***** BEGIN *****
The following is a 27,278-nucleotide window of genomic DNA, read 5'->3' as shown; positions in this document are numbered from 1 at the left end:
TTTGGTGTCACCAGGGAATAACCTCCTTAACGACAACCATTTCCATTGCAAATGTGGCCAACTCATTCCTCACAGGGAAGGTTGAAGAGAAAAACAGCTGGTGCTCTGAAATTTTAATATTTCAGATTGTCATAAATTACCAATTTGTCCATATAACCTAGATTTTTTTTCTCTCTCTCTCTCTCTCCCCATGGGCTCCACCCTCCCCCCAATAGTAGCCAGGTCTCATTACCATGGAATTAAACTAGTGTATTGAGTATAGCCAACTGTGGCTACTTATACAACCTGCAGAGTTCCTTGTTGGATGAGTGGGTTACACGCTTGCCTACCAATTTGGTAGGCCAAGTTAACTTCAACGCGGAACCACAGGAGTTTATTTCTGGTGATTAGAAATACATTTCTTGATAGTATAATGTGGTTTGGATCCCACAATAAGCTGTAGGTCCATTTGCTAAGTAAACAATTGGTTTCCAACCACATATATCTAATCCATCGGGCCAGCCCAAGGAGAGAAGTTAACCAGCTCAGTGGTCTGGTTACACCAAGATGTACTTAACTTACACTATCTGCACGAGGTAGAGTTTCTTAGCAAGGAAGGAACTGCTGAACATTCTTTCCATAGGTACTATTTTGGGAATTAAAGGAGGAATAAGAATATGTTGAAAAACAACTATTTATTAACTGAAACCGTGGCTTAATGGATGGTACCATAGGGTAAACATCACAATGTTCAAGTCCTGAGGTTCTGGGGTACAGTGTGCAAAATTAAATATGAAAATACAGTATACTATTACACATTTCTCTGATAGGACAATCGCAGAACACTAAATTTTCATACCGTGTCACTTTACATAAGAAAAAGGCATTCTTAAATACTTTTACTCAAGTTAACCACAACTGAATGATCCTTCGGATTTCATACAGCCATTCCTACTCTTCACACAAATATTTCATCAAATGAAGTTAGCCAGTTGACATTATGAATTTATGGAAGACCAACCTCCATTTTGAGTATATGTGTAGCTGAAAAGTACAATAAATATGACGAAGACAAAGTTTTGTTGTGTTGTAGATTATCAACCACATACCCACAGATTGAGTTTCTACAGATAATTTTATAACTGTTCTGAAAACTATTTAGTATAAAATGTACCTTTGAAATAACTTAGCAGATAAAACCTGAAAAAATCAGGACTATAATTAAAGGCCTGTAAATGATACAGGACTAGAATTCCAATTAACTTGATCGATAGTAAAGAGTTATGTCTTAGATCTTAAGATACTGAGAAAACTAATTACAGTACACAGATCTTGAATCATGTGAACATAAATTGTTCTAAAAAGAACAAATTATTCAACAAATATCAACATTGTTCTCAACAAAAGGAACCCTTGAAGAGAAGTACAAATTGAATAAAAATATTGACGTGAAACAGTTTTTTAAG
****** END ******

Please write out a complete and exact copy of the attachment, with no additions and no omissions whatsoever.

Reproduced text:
The following is a 27,278-nucleotide window of genomic DNA, read 5'->3' as shown; positions in this document are numbered from 1 at the left end:
TTTGGTGTCACCAGGGAATAACCTCCTTAACGACAACCATTTCCATTGCAAATGTGGCCAACTCATTCCTCACAGGGAAGGTTGAAGAGAAAAACAGCTGGTGCTCTGAAATTTTAATATTTCAGATTGTCATAAATTACCAATTTGTCCATATAACCTAGATTTTTTTTCTCTCTCTCTCTCTCTCCCCATGGGCTCCACCCTCCCCCCAATAGTAGCCAGGTCTCATTACCATGGAATTAAACTAGTGTATTGAGTATAGCCAACTGTGGCTACTTATACAACCTGCAGAGTTCCTTGTTGGATGAGTGGGTTACACGCTTGCCTACCAATTTGGTAGGCCAAGTTAACTTCAACGCGGAACCACAGGAGTTTATTTCTGGTGATTAGAAATACATTTCTTGATAGTATAATGTGGTTTGGATCCCACAATAAGCTGTAGGTCCATTTGCTAAGTAAACAATTGGTTTCCAACCACATATATCTAATCCATCGGGCCAGCCCAAGGAGAGAAGTTAACCAGCTCAGTGGTCTGGTTACACCAAGATGTACTTAACTTACACTATCTGCACGAGGTAGAGTTTCTTAGCAAGGAAGGAACTGCTGAACATTCTTTCCATAGGTACTATTTTGGGAATTAAAGGAGGAATAAGAATATGTTGAAAAACAACTATTTATTAACTGAAACCGTGGCTTAATGGATGGTACCATAGGGTAAACATCACAATGTTCAAGTCCTGAGGTTCTGGGGTACAGTGTGCAAAATTAAATATGAAAATACAGTATACTATTACACATTTCTCTGATAGGACAATCGCAGAACACTAAATTTTCATACCGTGTCACTTTACATAAGAAAAAGGCATTCTTAAATACTTTTACTCAAGTTAACCACAACTGAATGATCCTTCGGATTTCATACAGCCATTCCTACTCTTCACACAAATATTTCATCAAATGAAGTTAGCCAGTTGACATTATGAATTTATGGAAGACCAACCTCCATTTTGAGTATATGTGTAGCTGAAAAGTACAATAAATATGACGAAGACAAAGTTTTGTTGTGTTGTAGATTATCAACCACATACCCACAGATTGAGTTTCTACAGATAATTTTATAACTGTTCTGAAAACTATTTAGTATAAAATGTACCTTTGAAATAACTTAGCAGATAAAACCTGAAAAAATCAGGACTATAATTAAAGGCCTGTAAATGATACAGGACTAGAATTCCAATTAACTTGATCGATAGTAAAGAGTTATGTCTTAGATCTTAAGATACTGAGAAAACTAATTACAGTACACAGATCTTGAATCATGTGAACATAAATTGTTCTAAAAAGAACAAATTATTCAACAAATATCAACATTGTTCTCAACAAAAGGAACCCTTGAAGAGAAGTACAAATTGAATAAAAATATTGACGTGAAACAGTTTTTTAAG